Plagiarism is another matter but Barb Hannay has reminded our group several times that there are no new stories, only new voices telling them a different way. Direct word copying is deplorable but it’s inevitable that some stories may end up being similar.

    Now back to editing – you’re the only blog visit I’m allowed until these copy edits are done!!!

  2. sandra Says:

    Hi, Helene! Yeah, you can do the ‘dirty deeds done dirt cheap’ anyway you like in a book! 🙂 Your approach to pirating in sensible and stress free, I shall keep it in mind.

    I’m flattered to be your only diversion – wondered why you hadn’t posted any new blogs for a few days.

    Yes, plagiarism is a blot on the writing community. I heard of a case recently that had some pretty incriminating evidence and thought ‘how could one writer do that to another?’

    Hope the edits are going well. 🙂

  3. C.T. Green Says:

    Great post Sandy! I think you have a point Helene. I’d add that I think it’s up to the publisher to make sure the distribution of authors is world wide on or as close to the release date as they can get. I often buy books from overseas simply because they’re not available here. Sometimes not for another six months after release. I also suspect I’ve unknowingly bought pirated ebooks from what I thought were legitimate sites, because they had the titles I wanted when other booksellers didn’t. I live in regional Australia, a factor that makes purchasing books harder. I think availability is half the problem sometimes – not necessarily the cost of the books. I’ve become cannier about my book buying, but it annoys me when geographical location limits my ability to purchase a book I’d really like to read.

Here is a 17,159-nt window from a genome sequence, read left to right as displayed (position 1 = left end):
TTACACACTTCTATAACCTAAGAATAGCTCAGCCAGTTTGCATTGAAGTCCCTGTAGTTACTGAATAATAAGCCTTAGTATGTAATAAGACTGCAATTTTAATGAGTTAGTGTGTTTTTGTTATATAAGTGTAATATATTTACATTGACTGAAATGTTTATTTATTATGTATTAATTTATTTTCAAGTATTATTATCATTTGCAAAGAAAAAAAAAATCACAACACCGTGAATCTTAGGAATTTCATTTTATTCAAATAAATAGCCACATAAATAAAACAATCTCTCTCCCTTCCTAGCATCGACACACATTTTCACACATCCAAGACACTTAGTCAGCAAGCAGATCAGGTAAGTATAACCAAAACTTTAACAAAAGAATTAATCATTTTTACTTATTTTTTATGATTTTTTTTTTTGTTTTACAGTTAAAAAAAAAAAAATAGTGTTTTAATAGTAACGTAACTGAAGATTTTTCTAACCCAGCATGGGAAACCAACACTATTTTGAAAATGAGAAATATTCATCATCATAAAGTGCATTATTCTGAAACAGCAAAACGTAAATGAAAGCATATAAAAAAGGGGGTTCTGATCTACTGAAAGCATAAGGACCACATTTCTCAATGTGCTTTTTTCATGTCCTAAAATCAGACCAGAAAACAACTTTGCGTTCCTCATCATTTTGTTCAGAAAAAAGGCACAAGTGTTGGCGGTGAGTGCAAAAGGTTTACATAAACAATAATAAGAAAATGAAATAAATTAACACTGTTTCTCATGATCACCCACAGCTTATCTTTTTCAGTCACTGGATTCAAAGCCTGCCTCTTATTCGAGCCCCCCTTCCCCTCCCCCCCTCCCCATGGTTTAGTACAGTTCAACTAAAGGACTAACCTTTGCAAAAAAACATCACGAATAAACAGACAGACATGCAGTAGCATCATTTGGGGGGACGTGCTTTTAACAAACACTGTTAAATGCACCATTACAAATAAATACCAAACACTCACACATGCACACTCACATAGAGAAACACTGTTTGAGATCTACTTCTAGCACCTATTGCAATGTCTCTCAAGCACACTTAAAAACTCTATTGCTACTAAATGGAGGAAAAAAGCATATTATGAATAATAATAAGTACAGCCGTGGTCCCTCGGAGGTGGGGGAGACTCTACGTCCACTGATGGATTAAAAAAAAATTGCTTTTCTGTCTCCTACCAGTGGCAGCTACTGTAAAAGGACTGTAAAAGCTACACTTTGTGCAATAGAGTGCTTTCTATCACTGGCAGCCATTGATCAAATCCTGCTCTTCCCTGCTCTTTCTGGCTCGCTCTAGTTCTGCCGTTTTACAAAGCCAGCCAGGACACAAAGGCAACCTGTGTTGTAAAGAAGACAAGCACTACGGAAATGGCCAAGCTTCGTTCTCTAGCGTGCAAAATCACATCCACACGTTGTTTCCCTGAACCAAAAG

4. sandra Says:

    So hear you on the distribution point, C.T. I think they should consider pricing as an issue as well. Recently I was after a latest release by a favourite author. When I finally managed to track one down in a book shop it was $50. I ended up getting it from Amazon, landed in Australia, for about $13. What’s that about?

  5. Helene Says:

    Those crazy prices are sometimes just because they can. The distributor doesn’t want to admit they don’t have the book but to get a copy will involve them paying full price and then adding their mark-up. I don’t think they actually expect anyone to pay that price (at least I hope not!!) but the winners are the big on-line traders like Amazon. Hachette have decided not to do a B format of Shattered Sky and will instead reduce the price of the e-book. They fully expect backlist to be bought for ereaders now instead of a smaller mass market book. Interesting times still around the corner:-)

  6. sandra Says:

    I actually found the book in-store, Helene. It was in Borders right about the time they went bust.

    What’s a B format? And can you explain what ‘backlist to be bought for ereaders’ means? 🙂

  7. Suzi Love Says:

    Love your idea of killing off the bad guys.
    Book thieves should be dealt with, mercilessly!

  8. sandra Says:

    Thanks, Suzi. 🙂 The power of the pen! Helene makes a good point about being mellow about it and at least if you’re with a publisher their legal department can do the dirty work.